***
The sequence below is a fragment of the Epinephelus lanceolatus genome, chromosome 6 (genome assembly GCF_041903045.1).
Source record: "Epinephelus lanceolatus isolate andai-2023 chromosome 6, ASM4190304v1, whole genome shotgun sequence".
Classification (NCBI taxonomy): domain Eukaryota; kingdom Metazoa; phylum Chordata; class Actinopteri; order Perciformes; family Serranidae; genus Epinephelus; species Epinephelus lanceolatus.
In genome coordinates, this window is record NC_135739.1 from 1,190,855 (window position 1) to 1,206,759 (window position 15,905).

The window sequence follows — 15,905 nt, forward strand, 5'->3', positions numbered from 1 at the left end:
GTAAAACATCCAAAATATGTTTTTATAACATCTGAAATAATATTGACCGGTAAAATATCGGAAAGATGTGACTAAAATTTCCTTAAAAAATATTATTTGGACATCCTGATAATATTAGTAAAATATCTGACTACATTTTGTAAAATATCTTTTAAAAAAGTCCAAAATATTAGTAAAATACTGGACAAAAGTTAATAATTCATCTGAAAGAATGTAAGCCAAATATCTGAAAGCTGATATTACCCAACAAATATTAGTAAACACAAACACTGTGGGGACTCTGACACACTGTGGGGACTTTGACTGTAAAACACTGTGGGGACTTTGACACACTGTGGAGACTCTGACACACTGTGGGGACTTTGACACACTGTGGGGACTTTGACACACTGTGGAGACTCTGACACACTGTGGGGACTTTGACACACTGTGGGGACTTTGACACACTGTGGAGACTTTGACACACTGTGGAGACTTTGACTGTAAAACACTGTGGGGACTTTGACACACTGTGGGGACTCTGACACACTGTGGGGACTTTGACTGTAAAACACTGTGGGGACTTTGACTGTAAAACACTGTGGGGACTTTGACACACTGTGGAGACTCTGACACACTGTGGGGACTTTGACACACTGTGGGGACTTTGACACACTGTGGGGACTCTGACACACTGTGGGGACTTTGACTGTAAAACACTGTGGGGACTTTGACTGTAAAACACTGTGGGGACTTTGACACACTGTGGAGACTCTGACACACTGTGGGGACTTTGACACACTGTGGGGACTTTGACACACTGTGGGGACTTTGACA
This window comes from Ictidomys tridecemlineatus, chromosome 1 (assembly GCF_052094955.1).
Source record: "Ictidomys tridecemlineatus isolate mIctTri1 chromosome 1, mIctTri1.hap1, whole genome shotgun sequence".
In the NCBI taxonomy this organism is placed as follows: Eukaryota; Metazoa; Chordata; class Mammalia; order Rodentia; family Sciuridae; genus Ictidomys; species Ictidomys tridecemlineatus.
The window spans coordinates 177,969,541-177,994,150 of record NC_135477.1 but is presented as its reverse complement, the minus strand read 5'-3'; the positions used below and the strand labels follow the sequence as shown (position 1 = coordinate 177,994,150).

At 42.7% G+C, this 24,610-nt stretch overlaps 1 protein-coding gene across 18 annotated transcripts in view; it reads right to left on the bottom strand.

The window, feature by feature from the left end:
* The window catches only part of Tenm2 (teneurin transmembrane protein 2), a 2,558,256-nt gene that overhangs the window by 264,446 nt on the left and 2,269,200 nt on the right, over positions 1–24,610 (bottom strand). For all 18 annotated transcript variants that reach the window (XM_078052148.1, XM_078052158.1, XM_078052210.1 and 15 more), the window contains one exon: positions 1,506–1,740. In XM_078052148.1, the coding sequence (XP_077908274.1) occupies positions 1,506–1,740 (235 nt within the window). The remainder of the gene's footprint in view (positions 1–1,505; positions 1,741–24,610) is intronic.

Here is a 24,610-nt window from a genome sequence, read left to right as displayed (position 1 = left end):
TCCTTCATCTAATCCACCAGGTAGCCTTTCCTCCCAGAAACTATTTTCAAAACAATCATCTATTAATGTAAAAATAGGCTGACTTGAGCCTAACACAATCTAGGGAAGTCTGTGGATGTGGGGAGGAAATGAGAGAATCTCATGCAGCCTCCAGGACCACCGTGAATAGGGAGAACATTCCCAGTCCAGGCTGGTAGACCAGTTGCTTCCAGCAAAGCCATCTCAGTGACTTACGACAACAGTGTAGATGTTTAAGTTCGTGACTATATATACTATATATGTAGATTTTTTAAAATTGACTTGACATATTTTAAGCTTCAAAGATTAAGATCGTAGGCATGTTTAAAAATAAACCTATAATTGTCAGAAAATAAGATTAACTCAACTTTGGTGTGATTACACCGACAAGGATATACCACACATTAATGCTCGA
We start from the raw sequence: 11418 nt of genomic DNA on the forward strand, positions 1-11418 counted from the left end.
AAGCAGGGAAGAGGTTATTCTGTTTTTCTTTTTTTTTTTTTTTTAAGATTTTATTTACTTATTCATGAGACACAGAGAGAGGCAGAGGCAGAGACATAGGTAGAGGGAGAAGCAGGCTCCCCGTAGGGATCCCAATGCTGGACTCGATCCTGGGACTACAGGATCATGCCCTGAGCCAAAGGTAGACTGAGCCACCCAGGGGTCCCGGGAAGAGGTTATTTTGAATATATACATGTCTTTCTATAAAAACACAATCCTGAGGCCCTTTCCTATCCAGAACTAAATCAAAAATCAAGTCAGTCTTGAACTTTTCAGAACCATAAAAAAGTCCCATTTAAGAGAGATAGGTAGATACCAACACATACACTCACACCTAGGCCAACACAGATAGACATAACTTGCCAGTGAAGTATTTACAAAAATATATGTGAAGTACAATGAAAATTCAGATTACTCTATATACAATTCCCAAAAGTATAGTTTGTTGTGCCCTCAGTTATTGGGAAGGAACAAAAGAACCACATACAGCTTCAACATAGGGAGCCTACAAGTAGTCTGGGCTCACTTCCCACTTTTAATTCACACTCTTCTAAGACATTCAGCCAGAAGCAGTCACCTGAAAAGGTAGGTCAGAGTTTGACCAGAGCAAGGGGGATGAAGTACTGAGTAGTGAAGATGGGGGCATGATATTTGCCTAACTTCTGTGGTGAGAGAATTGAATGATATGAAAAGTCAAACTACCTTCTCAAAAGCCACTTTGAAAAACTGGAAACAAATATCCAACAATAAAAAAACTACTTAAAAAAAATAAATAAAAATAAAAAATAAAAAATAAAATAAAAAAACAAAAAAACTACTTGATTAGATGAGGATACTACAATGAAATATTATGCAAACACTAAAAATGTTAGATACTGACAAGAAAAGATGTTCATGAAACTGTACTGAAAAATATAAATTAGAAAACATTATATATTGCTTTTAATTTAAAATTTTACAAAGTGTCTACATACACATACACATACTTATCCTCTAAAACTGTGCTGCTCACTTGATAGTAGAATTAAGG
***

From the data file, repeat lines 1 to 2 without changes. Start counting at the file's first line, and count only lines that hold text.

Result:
The sequence below is a fragment of the Epinephelus lanceolatus genome, chromosome 6 (genome assembly GCF_041903045.1).
Source record: "Epinephelus lanceolatus isolate andai-2023 chromosome 6, ASM4190304v1, whole genome shotgun sequence".